Anise Seeds (Pimpinella Anisum)
Its has sweet and very aromatic flavor similarities with some other spices, such as Star Anise, fennel and Liquorice.
The culinary uses of anise are largely limited to its seeds, which are used as a spice, either whole or ground, in baking, desserts and even sausages.
Anise and fennel seeds are both small and oval. The main difference is in the color of ripe seeds. Ripe anise seeds are a gray-green color, whereas fennel seeds turn brown when they ripen. Additionally, fennel seeds are ribbed and anise seeds are not.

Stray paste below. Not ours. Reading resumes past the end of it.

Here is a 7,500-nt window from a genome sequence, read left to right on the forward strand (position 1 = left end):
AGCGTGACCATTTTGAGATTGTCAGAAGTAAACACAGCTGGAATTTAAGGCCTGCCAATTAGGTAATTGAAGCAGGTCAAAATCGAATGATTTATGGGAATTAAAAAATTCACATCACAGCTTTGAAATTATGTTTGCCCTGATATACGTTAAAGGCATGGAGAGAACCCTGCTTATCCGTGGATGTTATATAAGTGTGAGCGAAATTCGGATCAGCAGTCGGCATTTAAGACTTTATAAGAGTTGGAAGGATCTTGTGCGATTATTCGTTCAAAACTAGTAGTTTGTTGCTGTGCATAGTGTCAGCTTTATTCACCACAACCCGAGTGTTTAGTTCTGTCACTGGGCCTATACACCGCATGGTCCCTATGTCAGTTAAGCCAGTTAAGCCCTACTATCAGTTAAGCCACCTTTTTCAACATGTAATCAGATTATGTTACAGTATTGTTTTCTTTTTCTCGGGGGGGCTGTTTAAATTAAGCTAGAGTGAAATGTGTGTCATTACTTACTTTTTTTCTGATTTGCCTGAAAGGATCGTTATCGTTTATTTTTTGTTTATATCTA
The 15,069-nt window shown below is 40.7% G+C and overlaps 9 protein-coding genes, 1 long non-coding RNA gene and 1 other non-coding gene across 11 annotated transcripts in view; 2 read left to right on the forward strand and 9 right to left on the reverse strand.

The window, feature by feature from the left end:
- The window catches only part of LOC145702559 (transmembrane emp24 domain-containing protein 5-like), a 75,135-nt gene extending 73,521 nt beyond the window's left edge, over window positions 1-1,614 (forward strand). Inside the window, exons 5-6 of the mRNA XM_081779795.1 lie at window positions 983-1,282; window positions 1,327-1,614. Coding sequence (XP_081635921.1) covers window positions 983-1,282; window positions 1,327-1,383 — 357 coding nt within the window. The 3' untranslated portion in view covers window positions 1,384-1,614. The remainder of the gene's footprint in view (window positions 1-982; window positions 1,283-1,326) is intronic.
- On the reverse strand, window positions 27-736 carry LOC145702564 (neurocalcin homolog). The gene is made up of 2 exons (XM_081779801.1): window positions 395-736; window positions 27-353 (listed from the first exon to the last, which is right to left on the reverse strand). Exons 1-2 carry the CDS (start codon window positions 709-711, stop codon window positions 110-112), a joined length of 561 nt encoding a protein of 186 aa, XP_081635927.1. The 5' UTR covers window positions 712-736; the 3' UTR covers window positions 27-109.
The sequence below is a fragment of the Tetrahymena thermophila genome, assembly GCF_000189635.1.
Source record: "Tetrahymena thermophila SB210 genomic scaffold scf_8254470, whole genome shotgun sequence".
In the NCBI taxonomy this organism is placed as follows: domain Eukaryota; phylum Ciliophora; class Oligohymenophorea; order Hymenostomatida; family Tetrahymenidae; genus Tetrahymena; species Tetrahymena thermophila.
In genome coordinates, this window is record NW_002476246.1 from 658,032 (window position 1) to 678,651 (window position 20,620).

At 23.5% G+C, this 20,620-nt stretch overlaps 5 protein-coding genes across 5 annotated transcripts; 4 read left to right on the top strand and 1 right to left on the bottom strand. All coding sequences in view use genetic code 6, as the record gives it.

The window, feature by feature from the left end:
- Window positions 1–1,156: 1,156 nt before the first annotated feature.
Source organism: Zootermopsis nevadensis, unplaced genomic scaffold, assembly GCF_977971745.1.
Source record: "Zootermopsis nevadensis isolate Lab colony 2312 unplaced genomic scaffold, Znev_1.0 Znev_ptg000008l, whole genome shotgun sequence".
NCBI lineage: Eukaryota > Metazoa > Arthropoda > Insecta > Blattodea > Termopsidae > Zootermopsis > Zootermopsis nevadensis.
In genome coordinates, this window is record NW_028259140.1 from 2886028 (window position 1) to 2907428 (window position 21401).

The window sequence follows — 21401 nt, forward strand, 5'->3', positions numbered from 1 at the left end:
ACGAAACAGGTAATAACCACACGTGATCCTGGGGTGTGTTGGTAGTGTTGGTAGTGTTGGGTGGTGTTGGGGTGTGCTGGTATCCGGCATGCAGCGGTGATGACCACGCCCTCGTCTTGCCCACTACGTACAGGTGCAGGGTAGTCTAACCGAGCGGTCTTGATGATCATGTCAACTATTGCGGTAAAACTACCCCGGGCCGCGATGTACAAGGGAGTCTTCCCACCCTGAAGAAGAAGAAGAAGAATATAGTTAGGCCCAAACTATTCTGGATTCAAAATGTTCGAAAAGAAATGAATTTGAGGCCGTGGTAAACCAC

Made into an infusion, anise and fennel seeds both provide relief from indigestion and excess gas. Anise seeds help to freshen breath, relieve cold and cough symptoms, treat nausea and colic and stimulate breast milk.
Harvesting Anise: Harvest fresh leaves and flowers as needed. For drying, cut the entire plant before it flowers and hang it upside down to dry.
Harvest the seed heads individually as soon as they begin to turn brown, and spread them out to dry in a protected location out of direct sunlight. Thresh out the seeds by rubbing or shaking the heads, and remove as much chaff as possible. Store the seeds in a cool, dry place
Height : 24” - 36”
Spacing : 15” - 18 ”
Sun Light : Part - Full
Water : Average
Harvest : 70 - 73 days
Sowing : Sow seeds ¼ " deep
Germination : 7 – 14 Days
Size : 6” to 12”
Color : White Flower
Qty : >